City plans new subdivision
Area by FVTC-Waupaca to be developed
By James Card
Wheels are in motion to develop a city-owned parcel of land to create attractive and affordable housing in the city of Waupaca.
The rectangular plot of land is located between State Highway 22, Godfrey Drive, Industrial Drive and Royalton Street.
The subdivision will be called River North as it sits a short distance north of the Waupaca River.
Notable businesses and institutions in this area are Fox Valley Technical College, Sunny Day Child Care, Spine & Sport Physical Therapy, Carousel Gymnastics, Centerline Machine and Go Riteway Transportation on the Godfrey Drive side of the parcel.
On the Royalton side of the parcel are Paws N Claws, Fastenal, Manufacturer Pallet Disposal, MiTek Mezzanine Systems and Presto Products.
Currently, the parcel of land is mostly featureless. There is a small rolling hill and a handful of trees. It has the look of a semi-abandoned farm field.
“We’ve had some vacant land we’ve owned out there for over 25 years, paid for in completion. We haven’t seen a whole lot of development in this area,” said Mayor Brian Smith. “Our economic development advisor Andrew Dane looked at residential areas throughout our community and he suggested that might be good place for it because other communities are putting residential areas in business and industrial-type places.”
Smith pointed out that the land near the airport was originally slated for light industrial and business use.
Now it is the East Gate subdivision and it is a neighborhood of multi-family and residential homes and has had the most new construction in recent years.
City staff is working with the Hoffman Development Group to create a professional services agreement for wetland delineation, survey work, site design and preliminary engineering. A final version of the agreement is expected to be brought before city council in early February.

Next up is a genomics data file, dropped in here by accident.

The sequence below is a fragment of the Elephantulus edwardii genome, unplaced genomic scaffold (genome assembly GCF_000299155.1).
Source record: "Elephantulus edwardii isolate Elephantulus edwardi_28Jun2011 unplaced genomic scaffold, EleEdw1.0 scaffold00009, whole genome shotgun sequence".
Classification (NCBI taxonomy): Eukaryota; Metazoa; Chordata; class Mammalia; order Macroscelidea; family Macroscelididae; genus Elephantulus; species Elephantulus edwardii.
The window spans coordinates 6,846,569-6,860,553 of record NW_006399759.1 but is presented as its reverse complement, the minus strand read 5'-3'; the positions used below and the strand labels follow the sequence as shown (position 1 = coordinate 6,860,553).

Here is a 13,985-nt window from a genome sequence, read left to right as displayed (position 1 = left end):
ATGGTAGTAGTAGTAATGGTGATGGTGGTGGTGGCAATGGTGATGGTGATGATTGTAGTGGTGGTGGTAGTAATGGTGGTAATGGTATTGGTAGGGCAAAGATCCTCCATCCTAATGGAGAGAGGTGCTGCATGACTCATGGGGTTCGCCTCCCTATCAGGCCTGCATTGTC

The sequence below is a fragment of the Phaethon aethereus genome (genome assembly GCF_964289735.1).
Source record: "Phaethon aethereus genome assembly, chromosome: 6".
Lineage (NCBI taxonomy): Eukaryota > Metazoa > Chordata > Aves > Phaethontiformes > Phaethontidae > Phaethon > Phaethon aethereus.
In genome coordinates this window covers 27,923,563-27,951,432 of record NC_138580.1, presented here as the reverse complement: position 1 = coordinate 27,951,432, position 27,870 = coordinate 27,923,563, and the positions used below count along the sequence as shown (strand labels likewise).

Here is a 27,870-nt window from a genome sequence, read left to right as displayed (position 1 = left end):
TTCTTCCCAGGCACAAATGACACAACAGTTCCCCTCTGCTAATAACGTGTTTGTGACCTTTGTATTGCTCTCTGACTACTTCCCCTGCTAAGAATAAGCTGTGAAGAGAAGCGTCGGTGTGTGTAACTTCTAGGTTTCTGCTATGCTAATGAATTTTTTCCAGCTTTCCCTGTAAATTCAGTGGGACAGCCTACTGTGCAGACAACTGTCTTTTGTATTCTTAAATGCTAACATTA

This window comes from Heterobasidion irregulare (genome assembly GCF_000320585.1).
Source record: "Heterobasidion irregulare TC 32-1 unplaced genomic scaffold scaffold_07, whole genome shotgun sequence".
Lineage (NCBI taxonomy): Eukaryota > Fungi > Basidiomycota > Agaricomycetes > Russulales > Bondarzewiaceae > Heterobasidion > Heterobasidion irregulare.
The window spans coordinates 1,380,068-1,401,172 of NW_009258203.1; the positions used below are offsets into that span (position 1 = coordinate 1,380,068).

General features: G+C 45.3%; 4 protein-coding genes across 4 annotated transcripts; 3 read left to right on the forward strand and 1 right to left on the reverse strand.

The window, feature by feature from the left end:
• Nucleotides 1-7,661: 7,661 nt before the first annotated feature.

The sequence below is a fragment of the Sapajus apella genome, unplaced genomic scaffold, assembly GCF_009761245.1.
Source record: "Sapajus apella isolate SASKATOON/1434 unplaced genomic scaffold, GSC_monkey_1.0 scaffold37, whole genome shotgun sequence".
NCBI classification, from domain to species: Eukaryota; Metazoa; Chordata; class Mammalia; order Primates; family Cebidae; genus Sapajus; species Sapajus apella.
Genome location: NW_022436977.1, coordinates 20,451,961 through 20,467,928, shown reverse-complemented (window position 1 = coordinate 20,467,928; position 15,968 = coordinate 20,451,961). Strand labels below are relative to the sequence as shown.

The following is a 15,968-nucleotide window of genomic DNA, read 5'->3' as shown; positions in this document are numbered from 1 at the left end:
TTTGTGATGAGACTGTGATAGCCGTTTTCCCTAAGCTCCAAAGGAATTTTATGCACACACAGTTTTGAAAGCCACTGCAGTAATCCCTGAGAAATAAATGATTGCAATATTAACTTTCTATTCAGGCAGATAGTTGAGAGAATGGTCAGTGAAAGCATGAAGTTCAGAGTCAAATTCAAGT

“We have utilities out there already; we have the sewer and water. We just have to expand it into that property and we’ll have to put in some infrastructure—the roads and things like that,” said Smith.
A total of 300-418 units will include a mix of single-family and two-family homes, twin-homes, townhouses and multi-family residences.
City Administrator Aaron Jensen pointed out that those numbers are flexible, especially once developers become involved in the project.
Nearby is a network of hiking trails, along with a snowmobile trail and the Waupaca River for paddling recreation. In the center of the subdivision will be a small park.
Jensen sees the benefit of having U.S. Highway 10 in close proximity which would be extremely handy for parents that might have to commute to Stevens Point or the Fox Valley.
The city is working with RW Baird, a financial services company based out of Milwaukee for the creation of a tax increment financing (TIF) district as a tool to develop the land. The oversight of making such a district involves a joint review board meeting, a public hearing, council action and final approval by the joint review board.
This process will take place in early March and last into mid-April.
The city has applied for Wisconsin Housing and Economic Development Authority housing tax credits and expects to learn if the application was approved or not sometime in April.